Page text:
Shell Shock & Combat Stress

I got the above book 'Shell Shock The Psychological Impact of War' by Wendy Holden published by Channel 4 Books in 1998 two weeks ago from the excellent Oxfam bookshop near where I work. I have only just started it but 'it charts society's attempts to distinguish between madness and cowardice, in conflicts from the First World War to Bosnia'to quote the dustcover. It plots the changing labels for an eternal condition - shell shock, battle fatigue, post traumatic stress disorder (PTSD)in a changing moral landscape, it details the revolution in military attitudes to the fragility of men & the birth of modern psychiatry.

The best quote is on page 159 by Simon Weston who suffered terrible burns on the Sir Galahad in the Falklands War and lost close friends in that burning ship;

'We did not take part in a holocaust. It was not a war that will be remembered for ever. It was just another conflict, and now is just another already half-forgotten story, a more and more distant memory of Union Jacks and cheers of glory. But for many the price is still being paid; their war is still going on.'

Now the wargaming/modelling fraternity are doing their bit as I found out on Steve the Wargamers Brilliant Blog which links to Soapy's Blog. Soapy is the sculptor benind the Woodbine 'branch' of the Gripping Beast empire & doing a lot of work on WW1 figures (I have some of the Naval Division cap head varient chaps to paint up soon)and has been asked to produce a figure to raise money for the ex services mental welfare charity 'Combat Stress' which you can link too on the Button Bar. Other figures apparently will be produced by other sculptors and I will get them all but I like this one it reminds me of the Great War monuments you see in towns up and down the country.

Direct donations to the charity can be made via the battlegames appeal .

Belgian Army WW1 References Part 2

I thought its worth adding at this point all the Belgian Army of WW1 and principaly the 1914 army references that I've been able to gather so far and the best way was to supply a few web site links and also a list under Belgian Army websites in the left hand margin.

One of the best is Patrick De Wolf's 'Het Belgische Leger 1830-1914'

For Photo's and Belgian Martial Music! try 'Ermeton sur Biert et les combats de 1914'

For Belgian Army Organisation and photo's the superb 'Belgian Fronts'

A great article by James Reeve on the 'Uniforms and Equipment of the Belgian Army in WW1'on the very useful 'Welcome to Landships! - a site for WW1 Military Hardware & WW1 Military Modelling

The place to visit to see the uniforms and weapons of Belgium is the Royal Museum of the Army and of Military History, Brussels - Belgium. I must go there this year if possible no excuse easy Eurostar ride from Ebbsfleet for me here in sunny Kent.

Useful and interesting postcard references can be found on the 'Brave Little Belgium' page of the 'Around the War in 80 Postcards' site.

For those who prefer to do their fighting above terra firma have a look at 'The Belgian Air Force during WW1' This is on 'An Illustrated Hitory of World War One Aviation' a very good source of info indeed with lots of pic's!!

Books are a little far and few between apart from those listed on the earlier post I have found a page in my copy of 'Arms and Uniforms 18th Century to the Present Day' by Liliane & Fred Funcken published by Ward Lock. I have ordered second hand (they are mostly ex library copies)their World War One part 1 volume via an Amazon seller.I think these books are great references and fun to flick through requiring very little reading!! The Carabinier above is a funcken depiction of a Belgian 1914 Carabinier.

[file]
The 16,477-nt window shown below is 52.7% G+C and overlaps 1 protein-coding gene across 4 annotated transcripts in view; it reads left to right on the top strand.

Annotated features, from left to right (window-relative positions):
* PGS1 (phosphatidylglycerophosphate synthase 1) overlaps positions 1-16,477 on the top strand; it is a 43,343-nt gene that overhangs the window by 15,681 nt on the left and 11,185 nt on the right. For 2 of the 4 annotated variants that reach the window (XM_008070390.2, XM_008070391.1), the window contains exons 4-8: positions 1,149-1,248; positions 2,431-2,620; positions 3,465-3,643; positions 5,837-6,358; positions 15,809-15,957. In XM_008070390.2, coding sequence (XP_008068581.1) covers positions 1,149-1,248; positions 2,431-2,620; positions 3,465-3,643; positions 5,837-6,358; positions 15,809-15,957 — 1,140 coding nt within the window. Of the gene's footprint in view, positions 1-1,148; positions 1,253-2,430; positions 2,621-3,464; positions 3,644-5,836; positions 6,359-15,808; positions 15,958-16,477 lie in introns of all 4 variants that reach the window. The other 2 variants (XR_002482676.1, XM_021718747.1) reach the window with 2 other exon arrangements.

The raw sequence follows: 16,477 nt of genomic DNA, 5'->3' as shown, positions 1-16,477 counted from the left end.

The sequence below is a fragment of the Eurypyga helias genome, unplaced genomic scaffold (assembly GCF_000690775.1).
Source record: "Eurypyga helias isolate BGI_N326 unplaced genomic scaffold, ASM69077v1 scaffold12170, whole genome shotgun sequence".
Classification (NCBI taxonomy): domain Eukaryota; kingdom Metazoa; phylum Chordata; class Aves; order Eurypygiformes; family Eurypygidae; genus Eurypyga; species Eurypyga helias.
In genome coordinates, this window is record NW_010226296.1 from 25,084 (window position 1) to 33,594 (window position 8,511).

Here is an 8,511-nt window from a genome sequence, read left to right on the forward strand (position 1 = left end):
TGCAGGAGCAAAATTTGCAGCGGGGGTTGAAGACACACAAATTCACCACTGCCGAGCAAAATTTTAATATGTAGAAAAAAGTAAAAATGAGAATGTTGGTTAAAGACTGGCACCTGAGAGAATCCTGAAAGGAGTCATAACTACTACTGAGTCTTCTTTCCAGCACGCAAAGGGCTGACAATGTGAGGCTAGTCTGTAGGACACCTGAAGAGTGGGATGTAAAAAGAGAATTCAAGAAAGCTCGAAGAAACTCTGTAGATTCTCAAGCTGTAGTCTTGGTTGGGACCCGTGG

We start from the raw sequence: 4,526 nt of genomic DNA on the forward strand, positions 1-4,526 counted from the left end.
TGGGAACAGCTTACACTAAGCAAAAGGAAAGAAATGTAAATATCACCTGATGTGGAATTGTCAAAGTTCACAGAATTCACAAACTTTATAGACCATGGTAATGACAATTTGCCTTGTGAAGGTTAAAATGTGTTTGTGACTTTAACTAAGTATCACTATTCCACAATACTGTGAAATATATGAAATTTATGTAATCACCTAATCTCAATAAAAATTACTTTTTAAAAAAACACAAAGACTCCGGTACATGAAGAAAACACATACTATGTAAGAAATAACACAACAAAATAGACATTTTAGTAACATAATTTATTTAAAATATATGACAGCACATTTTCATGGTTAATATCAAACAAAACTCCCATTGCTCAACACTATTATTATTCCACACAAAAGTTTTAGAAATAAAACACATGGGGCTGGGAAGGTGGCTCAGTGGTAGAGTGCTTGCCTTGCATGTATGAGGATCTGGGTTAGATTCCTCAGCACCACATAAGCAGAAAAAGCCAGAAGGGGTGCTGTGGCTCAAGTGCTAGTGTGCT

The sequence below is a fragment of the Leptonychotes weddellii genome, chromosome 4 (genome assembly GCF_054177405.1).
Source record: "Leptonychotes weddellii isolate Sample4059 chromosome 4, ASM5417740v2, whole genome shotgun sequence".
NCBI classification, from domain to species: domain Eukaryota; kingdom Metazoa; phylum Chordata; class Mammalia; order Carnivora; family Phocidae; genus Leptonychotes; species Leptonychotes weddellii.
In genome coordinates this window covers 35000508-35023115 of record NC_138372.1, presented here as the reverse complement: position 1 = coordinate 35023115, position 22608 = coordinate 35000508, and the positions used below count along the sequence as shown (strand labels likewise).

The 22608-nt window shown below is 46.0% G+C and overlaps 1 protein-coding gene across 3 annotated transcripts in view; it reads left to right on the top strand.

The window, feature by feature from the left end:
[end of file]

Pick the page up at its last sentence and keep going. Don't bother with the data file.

Another useful book on the Belgian Army in 1914 is the 'Handbook of the Belgian Army 1914'
The Amazon review by Robert Newman of the USA says 'A reprint of two British War Office manuals that detail the Belgian Army on the Western Front in WW I. It provides details on the organization of the army, and equipment of the Infantry, Cavalry, Artillery, Engineers & others. Uniform details, personal equipment, drill & tactical doctrine and an order of battle as of 1914' can be ordered from Caliver books who lists it as 'latest imprint of original source'. Other specialist shops may have it too (very BBC!)

But whats that on the horizon not an Osprey !!!!!!!

From their Men at Arms series this is due to be published on 10th June 2009

Product Description
While small in numbers, the Belgian Army played a vital role in World War 2 that is often overlooked. Germany's invasion of neutral Belgium, which led Britain to declare war in August 1914, should have been swift and fierce yet the unexpected heroic defence, against great odds, of Belgian fortresses, frustrated the German Schlieffen Plan for a thrust to Paris and a lightning victory. The plucky Belgian resistance proved successful in buying time for French and British troops to mobilize and report to the front, where the Belgians would then go on to fight, stubbornly defending the northern end of the Allied trench line for the rest of the war. In this work, discover the story of this determined Army, from their organization and commanders, to their uniforms and equipment. The only main combatant army of World War I not previously covered by Osprey, this volume will be an important addition to any enthusiast's collection, accompanied by detailed artwork and archive photographs.

I think I might want a copy!! Trouble is I want it Now!!!

Phew I am all Belgiand out if I carry on like this I will have to change my name to Tintin Poirot!!!

Monday, 9 February 2009

Great War Tank Diorama

This was made about 20 years ago and I think is an Emhar kit of a 'male' mark IV I think the slightly out of focus infantryman is a Revell 8th army infantryman in greatcoat as Emhar hadn't come out with WW1 1/72nd British infantry at the time. The kit is based on a wooden base with melted polystyrene tile covered in 'filler' and painted.